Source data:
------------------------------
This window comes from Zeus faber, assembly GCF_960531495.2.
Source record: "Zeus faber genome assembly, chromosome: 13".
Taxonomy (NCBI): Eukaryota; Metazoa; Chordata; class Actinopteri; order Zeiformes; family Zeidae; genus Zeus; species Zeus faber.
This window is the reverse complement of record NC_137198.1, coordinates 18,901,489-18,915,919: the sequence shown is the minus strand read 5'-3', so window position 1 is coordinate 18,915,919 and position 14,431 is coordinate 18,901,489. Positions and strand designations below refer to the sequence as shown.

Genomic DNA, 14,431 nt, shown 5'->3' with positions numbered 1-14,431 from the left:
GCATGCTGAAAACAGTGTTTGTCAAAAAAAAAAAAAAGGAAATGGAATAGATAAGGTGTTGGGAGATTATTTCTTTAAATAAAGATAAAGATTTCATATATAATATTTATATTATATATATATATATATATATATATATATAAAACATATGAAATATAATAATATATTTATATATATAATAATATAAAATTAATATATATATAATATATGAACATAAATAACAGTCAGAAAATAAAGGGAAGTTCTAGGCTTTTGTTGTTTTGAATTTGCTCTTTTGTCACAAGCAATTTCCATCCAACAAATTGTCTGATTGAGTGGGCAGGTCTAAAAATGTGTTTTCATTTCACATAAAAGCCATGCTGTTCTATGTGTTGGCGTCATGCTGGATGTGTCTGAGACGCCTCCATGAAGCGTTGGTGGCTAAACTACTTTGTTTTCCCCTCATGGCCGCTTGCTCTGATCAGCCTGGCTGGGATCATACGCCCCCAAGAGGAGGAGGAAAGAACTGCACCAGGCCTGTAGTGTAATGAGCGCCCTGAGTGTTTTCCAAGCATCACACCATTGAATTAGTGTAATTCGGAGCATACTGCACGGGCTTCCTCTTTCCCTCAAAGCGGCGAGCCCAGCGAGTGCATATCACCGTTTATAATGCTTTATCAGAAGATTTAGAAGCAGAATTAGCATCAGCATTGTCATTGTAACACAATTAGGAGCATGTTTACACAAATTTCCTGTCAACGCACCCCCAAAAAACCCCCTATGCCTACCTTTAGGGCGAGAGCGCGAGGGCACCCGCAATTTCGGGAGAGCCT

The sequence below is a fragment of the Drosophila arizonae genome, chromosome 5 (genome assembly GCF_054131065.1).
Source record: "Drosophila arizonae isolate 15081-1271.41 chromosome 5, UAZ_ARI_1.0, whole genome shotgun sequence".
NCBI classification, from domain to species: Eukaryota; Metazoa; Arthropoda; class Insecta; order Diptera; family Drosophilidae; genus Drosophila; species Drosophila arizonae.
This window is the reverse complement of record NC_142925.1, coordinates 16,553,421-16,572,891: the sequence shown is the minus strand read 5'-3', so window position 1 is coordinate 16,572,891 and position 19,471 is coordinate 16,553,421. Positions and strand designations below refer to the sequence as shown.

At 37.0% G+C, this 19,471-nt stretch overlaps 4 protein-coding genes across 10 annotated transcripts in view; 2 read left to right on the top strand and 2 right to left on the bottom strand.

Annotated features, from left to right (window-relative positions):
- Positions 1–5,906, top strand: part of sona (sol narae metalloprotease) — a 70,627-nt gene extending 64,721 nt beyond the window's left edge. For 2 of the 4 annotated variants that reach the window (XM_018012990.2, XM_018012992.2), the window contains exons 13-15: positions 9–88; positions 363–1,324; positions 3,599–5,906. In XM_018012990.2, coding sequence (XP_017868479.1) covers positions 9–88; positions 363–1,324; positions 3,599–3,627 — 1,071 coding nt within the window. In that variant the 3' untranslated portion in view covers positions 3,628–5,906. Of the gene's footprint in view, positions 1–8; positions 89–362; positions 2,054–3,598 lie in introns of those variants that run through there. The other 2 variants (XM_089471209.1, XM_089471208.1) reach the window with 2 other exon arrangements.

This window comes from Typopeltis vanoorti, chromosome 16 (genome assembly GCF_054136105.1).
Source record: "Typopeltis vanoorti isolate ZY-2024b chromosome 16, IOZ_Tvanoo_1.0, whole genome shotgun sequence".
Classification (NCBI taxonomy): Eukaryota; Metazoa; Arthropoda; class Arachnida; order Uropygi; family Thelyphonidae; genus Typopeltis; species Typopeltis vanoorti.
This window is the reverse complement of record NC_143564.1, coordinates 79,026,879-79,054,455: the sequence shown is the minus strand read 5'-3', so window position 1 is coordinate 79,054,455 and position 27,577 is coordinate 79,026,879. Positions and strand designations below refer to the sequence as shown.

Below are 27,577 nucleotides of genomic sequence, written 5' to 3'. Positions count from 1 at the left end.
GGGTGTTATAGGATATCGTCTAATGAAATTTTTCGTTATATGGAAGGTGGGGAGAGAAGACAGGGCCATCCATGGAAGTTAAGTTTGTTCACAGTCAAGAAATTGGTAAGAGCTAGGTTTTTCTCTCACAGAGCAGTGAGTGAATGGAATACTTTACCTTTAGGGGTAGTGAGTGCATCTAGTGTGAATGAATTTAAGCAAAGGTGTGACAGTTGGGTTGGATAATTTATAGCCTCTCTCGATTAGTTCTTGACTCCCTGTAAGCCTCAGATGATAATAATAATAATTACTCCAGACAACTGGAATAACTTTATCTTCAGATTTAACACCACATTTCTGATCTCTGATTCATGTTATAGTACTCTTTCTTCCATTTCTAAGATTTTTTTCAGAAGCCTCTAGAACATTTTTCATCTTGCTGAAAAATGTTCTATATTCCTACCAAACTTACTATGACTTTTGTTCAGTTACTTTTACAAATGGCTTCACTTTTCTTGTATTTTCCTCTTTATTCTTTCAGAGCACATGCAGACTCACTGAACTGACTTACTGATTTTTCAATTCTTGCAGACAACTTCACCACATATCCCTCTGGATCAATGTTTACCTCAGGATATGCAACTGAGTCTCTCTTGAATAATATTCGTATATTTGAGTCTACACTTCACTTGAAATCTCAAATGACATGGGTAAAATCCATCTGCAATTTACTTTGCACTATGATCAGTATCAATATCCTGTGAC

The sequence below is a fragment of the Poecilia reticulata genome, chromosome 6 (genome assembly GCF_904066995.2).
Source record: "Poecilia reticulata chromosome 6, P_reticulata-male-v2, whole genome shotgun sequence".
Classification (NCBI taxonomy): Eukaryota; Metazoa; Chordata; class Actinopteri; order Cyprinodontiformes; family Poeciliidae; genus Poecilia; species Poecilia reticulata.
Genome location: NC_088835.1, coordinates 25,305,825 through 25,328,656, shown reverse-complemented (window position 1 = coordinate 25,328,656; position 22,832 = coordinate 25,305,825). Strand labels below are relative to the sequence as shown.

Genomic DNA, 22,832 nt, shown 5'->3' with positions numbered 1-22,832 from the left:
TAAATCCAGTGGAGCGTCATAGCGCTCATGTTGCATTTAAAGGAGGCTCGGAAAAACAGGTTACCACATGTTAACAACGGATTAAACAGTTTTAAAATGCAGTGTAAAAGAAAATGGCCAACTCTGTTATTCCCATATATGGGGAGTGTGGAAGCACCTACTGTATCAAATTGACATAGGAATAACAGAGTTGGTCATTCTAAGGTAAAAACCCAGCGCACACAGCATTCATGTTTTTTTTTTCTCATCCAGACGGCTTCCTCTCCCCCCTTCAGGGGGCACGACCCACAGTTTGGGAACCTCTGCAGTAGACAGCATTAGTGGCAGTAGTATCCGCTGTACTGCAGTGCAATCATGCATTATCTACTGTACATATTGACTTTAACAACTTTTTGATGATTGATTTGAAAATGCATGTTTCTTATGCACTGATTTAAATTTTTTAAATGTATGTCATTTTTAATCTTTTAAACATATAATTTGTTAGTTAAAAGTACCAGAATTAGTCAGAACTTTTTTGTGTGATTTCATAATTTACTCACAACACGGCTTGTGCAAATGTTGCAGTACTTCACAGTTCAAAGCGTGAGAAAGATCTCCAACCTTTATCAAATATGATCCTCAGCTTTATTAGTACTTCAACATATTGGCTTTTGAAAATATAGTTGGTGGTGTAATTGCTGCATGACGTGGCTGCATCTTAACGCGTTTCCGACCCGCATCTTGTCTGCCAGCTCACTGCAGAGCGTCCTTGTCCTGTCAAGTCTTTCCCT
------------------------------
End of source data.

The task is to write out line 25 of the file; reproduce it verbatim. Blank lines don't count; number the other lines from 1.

TAAATCCAGTGGAGCGTCATAGCGCTCATGTTGCATTTAAAGGAGGCTCGGAAAAACAGGTTACCACATGTTAACAACGGATTAAACAGTTTTAAAATGCAGTGTAAAAGAAAATGGCCAACTCTGTTATTCCCATATATGGGGAGTGTGGAAGCACCTACTGTATCAAATTGACATAGGAATAACAGAGTTGGTCATTCTAAGGTAAAAACCCAGCGCACACAGCATTCATGTTTTTTTTTTCTCATCCAGACGGCTTCCTCTCCCCCCTTCAGGGGGCACGACCCACAGTTTGGGAACCTCTGCAGTAGACAGCATTAGTGGCAGTAGTATCCGCTGTACTGCAGTGCAATCATGCATTATCTACTGTACATATTGACTTTAACAACTTTTTGATGATTGATTTGAAAATGCATGTTTCTTATGCACTGATTTAAATTTTTTAAATGTATGTCATTTTTAATCTTTTAAACATATAATTTGTTAGTTAAAAGTACCAGAATTAGTCAGAACTTTTTTGTGTGATTTCATAATTTACTCACAACACGGCTTGTGCAAATGTTGCAGTACTTCACAGTTCAAAGCGTGAGAAAGATCTCCAACCTTTATCAAATATGATCCTCAGCTTTATTAGTACTTCAACATATTGGCTTTTGAAAATATAGTTGGTGGTGTAATTGCTGCATGACGTGGCTGCATCTTAACGCGTTTCCGACCCGCATCTTGTCTGCCAGCTCACTGCAGAGCGTCCTTGTCCTGTCAAGTCTTTCCCT